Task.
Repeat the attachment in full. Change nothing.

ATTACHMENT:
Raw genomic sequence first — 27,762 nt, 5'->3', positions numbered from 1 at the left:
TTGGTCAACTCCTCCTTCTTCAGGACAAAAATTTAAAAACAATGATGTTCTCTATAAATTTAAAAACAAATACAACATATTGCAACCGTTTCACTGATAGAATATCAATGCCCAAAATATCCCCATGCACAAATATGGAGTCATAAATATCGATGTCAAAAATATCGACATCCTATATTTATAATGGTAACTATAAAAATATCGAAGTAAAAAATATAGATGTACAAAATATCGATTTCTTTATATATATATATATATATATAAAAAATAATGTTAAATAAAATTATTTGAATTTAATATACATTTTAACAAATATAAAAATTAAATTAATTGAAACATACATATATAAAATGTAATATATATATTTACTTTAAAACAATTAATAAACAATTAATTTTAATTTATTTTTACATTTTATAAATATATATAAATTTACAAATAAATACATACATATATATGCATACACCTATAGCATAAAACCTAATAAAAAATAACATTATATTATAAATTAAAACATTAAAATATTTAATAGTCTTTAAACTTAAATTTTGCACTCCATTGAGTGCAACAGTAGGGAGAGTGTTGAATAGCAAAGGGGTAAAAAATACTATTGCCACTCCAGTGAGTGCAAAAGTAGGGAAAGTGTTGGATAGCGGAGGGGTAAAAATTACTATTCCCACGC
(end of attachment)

Raw genomic sequence first — 27,762 nt, 5'->3', positions numbered from 1 at the left:
TTGGTCAACTCCTCCTTCTTCAGGACAAAAATTTAAAAACAATGATGTTCTCTATAAATTTAAAAACAAATACAACATATTGCAACCGTTTCACTGATAGAATATCAATGCCCAAAATATCCCCATGCACAAATATGGAGTCATAAATATCGATGTCAAAAATATCGACATCCTATATTTATAATGGTAACTATAAAAATATCGAAGTAAAAAATATAGATGTACAAAATATCGATTTCTTTATATATATATATATATATATAAAAAATAATGTTAAATAAAATTATTTGAATTTAATATACATTTTAACAAATATAAAAATTAAATTAATTGAAACATACATATATAAAATGTAATATATATATTTACTTTAAAACAATTAATAAACAATTAATTTTAATTTATTTTTACATTTTATAAATATATATAAATTTACAAATAAATACATACATATATATGCATACACCTATAGCATAAAACCTAATAAAAAATAACATTATATTATAAATTAAAACATTAAAATATTTAATAGTCTTTAAACTTAAATTTTGCACTCCATTGAGTGCAACAGTAGGGAGAGTGTTGAATAGCAAAGGGGTAAAAAATACTATTGCCACTCCAGTGAGTGCAAAAGTAGGGAAAGTGTTGGATAGCGGAGGGGTAAAAATTACTATTCCCACGC